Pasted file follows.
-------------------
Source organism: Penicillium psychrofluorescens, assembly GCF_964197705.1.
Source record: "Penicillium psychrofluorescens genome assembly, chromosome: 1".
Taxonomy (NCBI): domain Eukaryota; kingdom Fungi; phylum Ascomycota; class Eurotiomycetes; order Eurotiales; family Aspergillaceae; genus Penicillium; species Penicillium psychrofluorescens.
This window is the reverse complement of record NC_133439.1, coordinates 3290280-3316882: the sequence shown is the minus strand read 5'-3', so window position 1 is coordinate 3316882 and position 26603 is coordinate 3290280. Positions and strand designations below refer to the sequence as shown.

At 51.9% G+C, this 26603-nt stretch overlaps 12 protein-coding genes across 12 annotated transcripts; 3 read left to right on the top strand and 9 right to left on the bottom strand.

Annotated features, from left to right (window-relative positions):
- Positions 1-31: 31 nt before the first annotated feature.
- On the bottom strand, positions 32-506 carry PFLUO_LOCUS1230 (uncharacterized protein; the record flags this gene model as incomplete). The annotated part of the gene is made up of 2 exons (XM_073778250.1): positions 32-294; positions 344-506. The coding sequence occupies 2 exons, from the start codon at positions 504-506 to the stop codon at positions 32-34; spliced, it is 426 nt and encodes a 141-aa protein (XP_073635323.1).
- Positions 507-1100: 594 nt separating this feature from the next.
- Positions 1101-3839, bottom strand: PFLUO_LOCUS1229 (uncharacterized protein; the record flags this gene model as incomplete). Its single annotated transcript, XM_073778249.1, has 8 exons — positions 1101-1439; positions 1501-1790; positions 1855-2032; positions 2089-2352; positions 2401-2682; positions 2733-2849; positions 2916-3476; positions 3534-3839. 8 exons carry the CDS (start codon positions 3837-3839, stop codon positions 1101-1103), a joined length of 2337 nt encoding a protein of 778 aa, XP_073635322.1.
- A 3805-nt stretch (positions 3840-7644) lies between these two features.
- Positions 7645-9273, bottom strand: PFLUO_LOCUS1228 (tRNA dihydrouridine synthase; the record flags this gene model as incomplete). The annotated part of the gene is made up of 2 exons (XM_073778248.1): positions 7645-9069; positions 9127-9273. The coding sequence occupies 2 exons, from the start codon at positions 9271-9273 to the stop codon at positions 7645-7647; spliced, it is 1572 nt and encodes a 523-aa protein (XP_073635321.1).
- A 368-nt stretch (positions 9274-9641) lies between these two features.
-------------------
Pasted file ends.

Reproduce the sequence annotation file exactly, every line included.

Source organism: Penicillium psychrofluorescens, assembly GCF_964197705.1.
Source record: "Penicillium psychrofluorescens genome assembly, chromosome: 1".
Taxonomy (NCBI): domain Eukaryota; kingdom Fungi; phylum Ascomycota; class Eurotiomycetes; order Eurotiales; family Aspergillaceae; genus Penicillium; species Penicillium psychrofluorescens.
This window is the reverse complement of record NC_133439.1, coordinates 3290280-3316882: the sequence shown is the minus strand read 5'-3', so window position 1 is coordinate 3316882 and position 26603 is coordinate 3290280. Positions and strand designations below refer to the sequence as shown.

At 51.9% G+C, this 26603-nt stretch overlaps 12 protein-coding genes across 12 annotated transcripts; 3 read left to right on the top strand and 9 right to left on the bottom strand.

Annotated features, from left to right (window-relative positions):
- Positions 1-31: 31 nt before the first annotated feature.
- On the bottom strand, positions 32-506 carry PFLUO_LOCUS1230 (uncharacterized protein; the record flags this gene model as incomplete). The annotated part of the gene is made up of 2 exons (XM_073778250.1): positions 32-294; positions 344-506. The coding sequence occupies 2 exons, from the start codon at positions 504-506 to the stop codon at positions 32-34; spliced, it is 426 nt and encodes a 141-aa protein (XP_073635323.1).
- Positions 507-1100: 594 nt separating this feature from the next.
- Positions 1101-3839, bottom strand: PFLUO_LOCUS1229 (uncharacterized protein; the record flags this gene model as incomplete). Its single annotated transcript, XM_073778249.1, has 8 exons — positions 1101-1439; positions 1501-1790; positions 1855-2032; positions 2089-2352; positions 2401-2682; positions 2733-2849; positions 2916-3476; positions 3534-3839. 8 exons carry the CDS (start codon positions 3837-3839, stop codon positions 1101-1103), a joined length of 2337 nt encoding a protein of 778 aa, XP_073635322.1.
- A 3805-nt stretch (positions 3840-7644) lies between these two features.
- Positions 7645-9273, bottom strand: PFLUO_LOCUS1228 (tRNA dihydrouridine synthase; the record flags this gene model as incomplete). The annotated part of the gene is made up of 2 exons (XM_073778248.1): positions 7645-9069; positions 9127-9273. The coding sequence occupies 2 exons, from the start codon at positions 9271-9273 to the stop codon at positions 7645-7647; spliced, it is 1572 nt and encodes a 523-aa protein (XP_073635321.1).
- A 368-nt stretch (positions 9274-9641) lies between these two features.